For some, October is a month of ghouls, pumpkins and spurious sexy cat outfits. For others, it’s something more significant. Black History Month - a four week window through which to examine Britain’s racial skeletons.
The period offers a brief hiatus from an overarching white narrative where we hear stories from our ancestors, and understandably, they’re not always that positive.
Colonial history is violent, unfair and badly taught. British school kids spend a few scattered hours across their schooling learning about PoC. Maybe they’ll hear a bit about slavery before going back to studying Elizabeth I for the fifth time, but very rarely will the syllabus mention how complicit the British government were in the crimes committed against black people.
If the UK really respected its BAME communities, Black History Month would be obsolete because our history would be seamlessly woven into the British curriculum. But as it is, BHM is an absolutely crucial space. For many of us, Black History Month represents that kind of chicken soup for the soul because it’s been the only opportunity for seeing any kind of representation. It’s just a shame that there isn’t more space in it Black-white biracial narratives during the month.
BHM doesn’t always feel like a welcoming space for biracial people; many of us are afraid of taking up important space that should be reserved for stories and histories that address the experiences of people who didn’t have any say over their identities. But by disallowing biracial narratives to form part of BHM’s conversation, our Black ancestors - their stories and their struggles - will be also be forgotten.
Mixed race people and interracial couples have played a vital role in Britain’s Black history. When sailors docked at Liverpool and Bristol at the end of the 19th century, they planted seeds in Anglo Saxon soil. What resulted was swaithes of ‘black’ mixed race people who have continued to blend - creating huge multiracial, trans-generational communities.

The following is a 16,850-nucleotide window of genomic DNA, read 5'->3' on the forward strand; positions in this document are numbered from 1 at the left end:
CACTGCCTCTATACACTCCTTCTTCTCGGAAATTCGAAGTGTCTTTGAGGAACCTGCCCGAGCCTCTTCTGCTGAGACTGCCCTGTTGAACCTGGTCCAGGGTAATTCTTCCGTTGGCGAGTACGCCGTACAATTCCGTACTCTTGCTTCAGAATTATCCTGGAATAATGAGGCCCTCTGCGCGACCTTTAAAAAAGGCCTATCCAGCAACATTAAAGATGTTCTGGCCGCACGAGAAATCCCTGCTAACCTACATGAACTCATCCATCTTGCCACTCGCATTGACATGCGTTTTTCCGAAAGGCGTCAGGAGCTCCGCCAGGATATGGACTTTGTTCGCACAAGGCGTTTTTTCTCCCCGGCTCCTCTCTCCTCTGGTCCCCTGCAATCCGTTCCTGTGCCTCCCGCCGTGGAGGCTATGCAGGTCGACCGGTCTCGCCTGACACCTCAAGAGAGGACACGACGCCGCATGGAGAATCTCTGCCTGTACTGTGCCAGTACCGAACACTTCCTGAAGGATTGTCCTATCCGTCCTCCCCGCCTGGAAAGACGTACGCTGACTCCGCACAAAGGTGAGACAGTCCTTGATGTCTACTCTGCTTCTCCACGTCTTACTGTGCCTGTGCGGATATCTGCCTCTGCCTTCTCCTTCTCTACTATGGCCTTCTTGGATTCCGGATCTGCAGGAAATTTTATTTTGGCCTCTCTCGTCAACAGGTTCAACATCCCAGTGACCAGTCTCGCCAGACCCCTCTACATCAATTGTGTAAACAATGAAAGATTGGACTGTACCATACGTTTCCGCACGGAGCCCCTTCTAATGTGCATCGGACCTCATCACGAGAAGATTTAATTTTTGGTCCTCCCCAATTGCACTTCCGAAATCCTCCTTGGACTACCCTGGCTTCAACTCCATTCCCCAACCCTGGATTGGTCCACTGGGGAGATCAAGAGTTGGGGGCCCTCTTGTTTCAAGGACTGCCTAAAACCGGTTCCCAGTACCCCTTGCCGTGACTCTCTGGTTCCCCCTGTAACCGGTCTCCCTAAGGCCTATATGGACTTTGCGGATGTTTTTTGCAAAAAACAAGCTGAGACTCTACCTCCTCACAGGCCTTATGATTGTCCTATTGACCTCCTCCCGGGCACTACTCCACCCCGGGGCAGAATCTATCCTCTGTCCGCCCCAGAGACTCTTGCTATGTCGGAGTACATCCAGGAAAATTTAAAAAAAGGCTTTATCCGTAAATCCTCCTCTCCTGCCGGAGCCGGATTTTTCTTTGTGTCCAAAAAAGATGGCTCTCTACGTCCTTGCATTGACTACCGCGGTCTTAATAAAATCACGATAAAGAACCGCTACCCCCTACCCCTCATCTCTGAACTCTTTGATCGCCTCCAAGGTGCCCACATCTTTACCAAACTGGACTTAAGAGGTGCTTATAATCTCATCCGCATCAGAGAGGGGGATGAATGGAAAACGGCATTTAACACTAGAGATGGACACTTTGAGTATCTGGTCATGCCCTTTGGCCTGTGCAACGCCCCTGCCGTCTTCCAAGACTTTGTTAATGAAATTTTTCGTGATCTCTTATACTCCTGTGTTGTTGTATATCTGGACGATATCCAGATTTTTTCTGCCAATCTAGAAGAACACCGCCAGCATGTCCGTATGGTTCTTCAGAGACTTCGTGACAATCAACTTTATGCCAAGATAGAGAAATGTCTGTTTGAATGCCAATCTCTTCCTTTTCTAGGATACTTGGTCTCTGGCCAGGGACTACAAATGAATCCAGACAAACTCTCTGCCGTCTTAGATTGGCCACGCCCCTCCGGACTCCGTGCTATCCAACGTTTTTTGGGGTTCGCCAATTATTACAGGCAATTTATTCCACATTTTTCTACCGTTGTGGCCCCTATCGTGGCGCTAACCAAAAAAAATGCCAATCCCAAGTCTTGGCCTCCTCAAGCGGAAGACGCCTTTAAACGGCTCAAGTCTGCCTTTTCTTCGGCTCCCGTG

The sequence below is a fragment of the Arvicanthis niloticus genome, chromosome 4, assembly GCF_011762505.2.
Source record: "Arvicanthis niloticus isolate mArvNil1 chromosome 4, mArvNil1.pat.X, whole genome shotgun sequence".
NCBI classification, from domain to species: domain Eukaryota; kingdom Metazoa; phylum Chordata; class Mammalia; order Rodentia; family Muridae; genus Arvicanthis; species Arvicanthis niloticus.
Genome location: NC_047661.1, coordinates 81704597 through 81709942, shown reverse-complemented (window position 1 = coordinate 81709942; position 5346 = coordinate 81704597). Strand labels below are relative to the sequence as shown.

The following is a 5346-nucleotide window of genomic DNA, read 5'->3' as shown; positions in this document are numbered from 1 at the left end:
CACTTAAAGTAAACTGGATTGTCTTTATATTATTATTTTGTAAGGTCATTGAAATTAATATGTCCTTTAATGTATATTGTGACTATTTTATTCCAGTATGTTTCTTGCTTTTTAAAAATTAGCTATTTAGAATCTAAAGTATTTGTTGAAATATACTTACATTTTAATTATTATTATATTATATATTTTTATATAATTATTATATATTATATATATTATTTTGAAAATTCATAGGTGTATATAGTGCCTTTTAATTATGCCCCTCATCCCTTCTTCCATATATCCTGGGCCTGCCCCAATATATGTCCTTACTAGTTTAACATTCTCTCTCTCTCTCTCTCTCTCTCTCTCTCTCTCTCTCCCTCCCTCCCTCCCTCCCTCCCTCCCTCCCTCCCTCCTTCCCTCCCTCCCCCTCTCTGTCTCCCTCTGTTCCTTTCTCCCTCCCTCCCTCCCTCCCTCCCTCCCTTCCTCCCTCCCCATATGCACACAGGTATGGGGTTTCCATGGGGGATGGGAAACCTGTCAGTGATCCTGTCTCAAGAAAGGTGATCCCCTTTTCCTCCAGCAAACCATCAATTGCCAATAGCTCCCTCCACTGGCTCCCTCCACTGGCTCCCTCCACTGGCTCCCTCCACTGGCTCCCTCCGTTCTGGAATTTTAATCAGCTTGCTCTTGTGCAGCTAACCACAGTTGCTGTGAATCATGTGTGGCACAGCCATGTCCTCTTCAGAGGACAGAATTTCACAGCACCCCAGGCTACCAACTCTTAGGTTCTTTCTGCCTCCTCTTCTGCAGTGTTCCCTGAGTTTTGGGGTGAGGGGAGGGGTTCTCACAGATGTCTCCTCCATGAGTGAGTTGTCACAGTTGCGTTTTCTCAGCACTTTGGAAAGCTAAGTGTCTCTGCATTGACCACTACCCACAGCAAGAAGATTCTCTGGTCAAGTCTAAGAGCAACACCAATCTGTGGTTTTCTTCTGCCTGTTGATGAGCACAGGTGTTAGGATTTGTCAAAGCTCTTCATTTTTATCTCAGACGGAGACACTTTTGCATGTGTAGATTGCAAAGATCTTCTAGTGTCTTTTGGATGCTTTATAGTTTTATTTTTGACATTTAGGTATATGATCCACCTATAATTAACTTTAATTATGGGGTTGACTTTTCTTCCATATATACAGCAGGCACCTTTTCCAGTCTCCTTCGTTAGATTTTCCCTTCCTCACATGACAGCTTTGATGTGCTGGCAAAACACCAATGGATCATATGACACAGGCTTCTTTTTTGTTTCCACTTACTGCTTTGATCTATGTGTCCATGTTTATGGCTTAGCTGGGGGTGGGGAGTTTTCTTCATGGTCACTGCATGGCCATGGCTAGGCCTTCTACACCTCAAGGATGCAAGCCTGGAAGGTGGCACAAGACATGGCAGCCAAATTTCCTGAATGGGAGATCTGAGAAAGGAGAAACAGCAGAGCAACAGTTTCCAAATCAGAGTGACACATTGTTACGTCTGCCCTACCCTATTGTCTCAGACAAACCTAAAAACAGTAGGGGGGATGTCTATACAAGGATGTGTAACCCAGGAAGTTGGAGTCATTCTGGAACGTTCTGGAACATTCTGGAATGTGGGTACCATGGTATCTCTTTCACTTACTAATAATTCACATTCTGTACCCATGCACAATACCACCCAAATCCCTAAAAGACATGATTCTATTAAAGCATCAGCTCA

Mixed race history is Black British history.
I can’t pretend that I’ve experienced the same things as those with darker skin; to do so would erase the struggles of my own ancestors. But Black History Month is both a sacred space for Black experience and political Blackness. It’s about sharing the stories of the diaspora as racial outsiders. It’s about holding the establishment responsible for its past and current racial misdemeanours against people it colonised and then decided it no longer wanted.
Being a biracial Brit involves a lifelong struggle to straddle two worlds; we’re ethnic minorities who are also part of the racial majority
My grandfather came to the UK from Ghana in the 40s to study law at Durham University. When wartime hit, he set about providing lodging and support for Black servicemen who were being turned away from white boarding houses. Following his graduation from the bar, he went back to the Gold Coast to practice law. His history is Black British history. He came here as a product of colonisation, played an instrumental role in supporting the powerhouse war effort that came from African and Caribbean soldiers and after cutting his teeth in the Royal Courts of Justice here, went back to Ghana. His British wife (my grandmother) followed him. The British contingent of his family may have gotten lighter but this is still our history, and it occupies a grey space because the only people who are still alive and living with the ramifications of that journey.
Being a biracial Brit involves a lifelong struggle to straddle two worlds; we’re ethnic minorities who are also part of the racial majority. And it’s a unique struggle that doesn’t exist anywhere else because this island’s colonial and immigration history is unique. We don’t have the poisonous roots of slavery that they have in the USA, which turns every non-white person ‘Black’, for example. Brit-ish mixed race communities have more agency over how they identity - with arguably more of us stating our dual heritages as a matter of fact.
My dad used to drag me to BHM events when I was at school. It was an opportunity to spend time with him and talk about our heritage. Today, we've just started hanging out and talking about race and roots again - this time, in a multiracial capacity (check out the Halu Halo project!). He was my lynchpin to feeling accepted in many black safe spaces; I didn't feel like I was taking up room because my passport to blackness was right there. Without him, is my voice valid in the conversations about things like institutionalised racism when I'm afforded so much lightskin privilege? Those of us who are racially ambiguous have woken up to the fact that can play a (albeit unintentional) role in colourism within the Black community, and steering clear of Black spaces is a misguided attempt to put that right.
If biracial people aren’t welcomed in Black History Month, their Black ancestors - their stories and their struggles, will be forgotten. As mixed race people, we can’t hope to have access to all Black spaces, and we have to recognise issues such as colourism. But, our history is Black British history too, and we shouldn’t be afraid to take up space to share those stories this month.
This article has been edited to correct a factual inaccuracy.